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Crawford County, Kansas

Crawford County was organized on February 13, 1867, by John Laman; P. S. Smith; James Hathaway; J. W. Wallace; Lafayette Manlove; Henry Schoen; and F. M. Logan. Named for Samuel J. Crawford, Governor of Kansas (1865-1868), the county contains the cities of Frontenac, Girard, Arcadia, Mulberry, McCune, Pittsburg, Cherokee, Hepler, Walnut and Arma.

In 1857 coal was discovered and the subsequent development of the mining made Crawford County one of the largest coal producers in the state.

The first church was the Catholic Parish in Grant Township, established in 1868. The first fair was held by the Crawford County Agricultural Association, organized in 1870, but the exact dates of the first fair are unknown. The first school was formed in 1858 in Lincoln Township.

Interesting Kansans from the county include Emmanuel Haldeman-Julius, publisher of the Little Blue Books, (1920s) was one of the most influential publishers in the United States. He was also on the staff of the Appeal to Reason newspaper in 1915, and later purchased the paper, changing the name to the American Freeman. Also Fred W. Brinkerhoff, well-known Kansas journalist, politician and historian, was editor and publisher of both the Pittsburg Headlight and Sun from 1911 until his death in 1966.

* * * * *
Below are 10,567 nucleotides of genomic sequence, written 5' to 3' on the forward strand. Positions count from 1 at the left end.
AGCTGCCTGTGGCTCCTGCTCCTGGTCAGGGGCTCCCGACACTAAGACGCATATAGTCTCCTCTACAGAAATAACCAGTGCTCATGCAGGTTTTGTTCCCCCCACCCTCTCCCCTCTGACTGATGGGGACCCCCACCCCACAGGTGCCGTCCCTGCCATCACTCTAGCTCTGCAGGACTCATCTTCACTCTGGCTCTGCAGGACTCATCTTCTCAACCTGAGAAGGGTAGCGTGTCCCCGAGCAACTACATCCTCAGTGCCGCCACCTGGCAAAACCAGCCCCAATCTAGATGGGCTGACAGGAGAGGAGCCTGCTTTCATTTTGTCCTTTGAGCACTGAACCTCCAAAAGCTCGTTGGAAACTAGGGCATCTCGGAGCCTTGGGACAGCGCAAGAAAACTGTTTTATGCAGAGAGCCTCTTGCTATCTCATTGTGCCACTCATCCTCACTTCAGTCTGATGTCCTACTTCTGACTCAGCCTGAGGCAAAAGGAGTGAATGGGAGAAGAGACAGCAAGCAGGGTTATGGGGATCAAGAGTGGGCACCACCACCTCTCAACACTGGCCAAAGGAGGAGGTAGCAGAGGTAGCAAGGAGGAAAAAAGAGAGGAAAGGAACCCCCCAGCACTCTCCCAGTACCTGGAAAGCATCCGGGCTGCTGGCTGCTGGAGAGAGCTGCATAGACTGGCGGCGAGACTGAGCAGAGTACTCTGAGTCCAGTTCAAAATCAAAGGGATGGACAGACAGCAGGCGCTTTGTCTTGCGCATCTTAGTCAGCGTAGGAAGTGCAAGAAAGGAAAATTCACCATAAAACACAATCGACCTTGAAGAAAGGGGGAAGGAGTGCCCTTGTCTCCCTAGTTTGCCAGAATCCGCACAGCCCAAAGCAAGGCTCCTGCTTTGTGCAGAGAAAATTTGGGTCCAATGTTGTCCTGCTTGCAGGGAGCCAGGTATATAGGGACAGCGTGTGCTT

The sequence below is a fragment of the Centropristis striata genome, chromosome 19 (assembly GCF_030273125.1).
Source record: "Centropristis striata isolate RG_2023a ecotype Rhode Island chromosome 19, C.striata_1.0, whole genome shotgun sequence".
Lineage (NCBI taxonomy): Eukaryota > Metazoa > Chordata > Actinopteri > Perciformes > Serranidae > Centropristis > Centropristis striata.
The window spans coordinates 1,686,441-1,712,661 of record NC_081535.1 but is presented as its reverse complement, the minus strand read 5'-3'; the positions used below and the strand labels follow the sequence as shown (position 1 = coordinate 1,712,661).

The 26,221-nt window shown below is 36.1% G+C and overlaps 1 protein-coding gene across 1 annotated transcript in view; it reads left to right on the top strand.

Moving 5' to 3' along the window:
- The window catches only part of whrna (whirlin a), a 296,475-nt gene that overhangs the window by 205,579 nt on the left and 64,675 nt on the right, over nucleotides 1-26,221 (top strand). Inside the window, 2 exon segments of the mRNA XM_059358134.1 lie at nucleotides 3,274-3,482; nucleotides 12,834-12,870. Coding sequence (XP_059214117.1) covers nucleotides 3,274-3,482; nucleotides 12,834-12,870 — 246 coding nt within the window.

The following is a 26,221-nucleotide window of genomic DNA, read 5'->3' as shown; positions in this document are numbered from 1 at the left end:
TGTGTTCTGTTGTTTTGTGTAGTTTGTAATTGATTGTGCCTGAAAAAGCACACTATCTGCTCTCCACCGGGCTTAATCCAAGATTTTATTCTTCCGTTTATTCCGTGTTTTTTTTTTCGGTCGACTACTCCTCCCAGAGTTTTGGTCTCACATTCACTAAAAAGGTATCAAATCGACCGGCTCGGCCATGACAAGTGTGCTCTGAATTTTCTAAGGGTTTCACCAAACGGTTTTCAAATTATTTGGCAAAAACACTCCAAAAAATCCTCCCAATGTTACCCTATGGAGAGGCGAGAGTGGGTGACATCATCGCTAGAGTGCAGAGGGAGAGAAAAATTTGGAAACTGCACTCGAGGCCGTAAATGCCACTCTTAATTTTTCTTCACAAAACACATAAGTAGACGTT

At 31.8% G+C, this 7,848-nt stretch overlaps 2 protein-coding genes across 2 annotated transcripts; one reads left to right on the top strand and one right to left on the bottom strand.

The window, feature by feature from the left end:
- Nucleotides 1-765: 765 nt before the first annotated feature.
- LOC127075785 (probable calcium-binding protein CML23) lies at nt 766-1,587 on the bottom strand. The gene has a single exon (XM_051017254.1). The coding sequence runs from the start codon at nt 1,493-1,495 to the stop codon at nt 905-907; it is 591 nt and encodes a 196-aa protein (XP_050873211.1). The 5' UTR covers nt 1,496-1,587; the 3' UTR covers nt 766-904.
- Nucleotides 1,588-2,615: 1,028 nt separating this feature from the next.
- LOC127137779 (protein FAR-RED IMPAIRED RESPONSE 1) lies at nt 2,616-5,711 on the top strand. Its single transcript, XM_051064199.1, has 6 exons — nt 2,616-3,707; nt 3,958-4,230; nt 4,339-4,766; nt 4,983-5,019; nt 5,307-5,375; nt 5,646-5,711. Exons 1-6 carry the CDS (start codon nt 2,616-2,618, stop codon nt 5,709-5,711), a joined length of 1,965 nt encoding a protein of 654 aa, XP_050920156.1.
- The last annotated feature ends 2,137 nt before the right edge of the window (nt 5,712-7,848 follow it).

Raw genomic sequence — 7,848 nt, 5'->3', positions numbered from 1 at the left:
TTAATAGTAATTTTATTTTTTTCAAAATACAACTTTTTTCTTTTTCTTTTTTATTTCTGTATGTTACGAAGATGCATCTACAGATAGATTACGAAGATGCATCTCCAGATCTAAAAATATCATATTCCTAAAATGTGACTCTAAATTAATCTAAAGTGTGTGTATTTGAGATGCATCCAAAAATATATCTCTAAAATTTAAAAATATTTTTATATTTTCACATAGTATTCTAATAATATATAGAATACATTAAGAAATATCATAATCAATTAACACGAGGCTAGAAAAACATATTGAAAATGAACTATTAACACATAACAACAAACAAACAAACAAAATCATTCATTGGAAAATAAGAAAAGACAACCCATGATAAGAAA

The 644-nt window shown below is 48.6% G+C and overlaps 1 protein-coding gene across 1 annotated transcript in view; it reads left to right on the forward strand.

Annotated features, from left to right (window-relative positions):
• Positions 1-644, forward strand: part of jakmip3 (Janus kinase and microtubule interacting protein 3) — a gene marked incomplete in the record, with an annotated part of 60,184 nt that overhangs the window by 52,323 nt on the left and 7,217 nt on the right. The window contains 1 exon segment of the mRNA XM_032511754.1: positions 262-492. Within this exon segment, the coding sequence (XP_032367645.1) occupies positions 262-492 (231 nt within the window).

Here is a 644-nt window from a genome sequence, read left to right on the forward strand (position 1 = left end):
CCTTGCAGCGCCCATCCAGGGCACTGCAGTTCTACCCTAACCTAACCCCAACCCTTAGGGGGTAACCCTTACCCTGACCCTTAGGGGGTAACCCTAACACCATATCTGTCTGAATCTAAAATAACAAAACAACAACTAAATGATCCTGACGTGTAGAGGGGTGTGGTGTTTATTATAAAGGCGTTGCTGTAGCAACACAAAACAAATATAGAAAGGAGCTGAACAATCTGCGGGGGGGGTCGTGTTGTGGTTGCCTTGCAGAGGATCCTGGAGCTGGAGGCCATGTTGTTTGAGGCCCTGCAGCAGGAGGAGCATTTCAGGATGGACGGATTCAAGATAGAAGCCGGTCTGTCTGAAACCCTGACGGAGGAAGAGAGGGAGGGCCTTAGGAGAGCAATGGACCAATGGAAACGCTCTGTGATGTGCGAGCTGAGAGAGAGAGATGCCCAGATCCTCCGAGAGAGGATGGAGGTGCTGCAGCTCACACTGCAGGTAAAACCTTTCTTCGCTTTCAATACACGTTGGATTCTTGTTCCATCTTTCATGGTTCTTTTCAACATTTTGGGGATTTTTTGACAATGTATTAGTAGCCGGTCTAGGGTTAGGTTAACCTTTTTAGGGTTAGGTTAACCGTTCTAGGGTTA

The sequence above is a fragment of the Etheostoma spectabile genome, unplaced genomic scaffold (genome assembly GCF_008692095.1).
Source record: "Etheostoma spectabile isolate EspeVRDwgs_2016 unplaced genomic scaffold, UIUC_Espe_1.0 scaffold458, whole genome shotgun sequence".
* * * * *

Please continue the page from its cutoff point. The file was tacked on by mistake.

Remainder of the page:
Harold Bell Wright's novel, The Printer of Udell, supposedly is set in the county.

Carney Hall, Pittsburg State University, 1920For more information see the Crawford County website. Pittsburg State University Library, the Pittsburg Public Library, and the Crawford County Museum have collections that include newspapers, county records, city directories, and publications.

Entry: Crawford County, Kansas

Author: Kansas Historical Society

Author information: The Kansas Historical Society is a state agency charged with actively safeguarding and sharing the state's history.

Date Created: February 2010

Date Modified: October 2015

The author of this article is solely responsible for its content.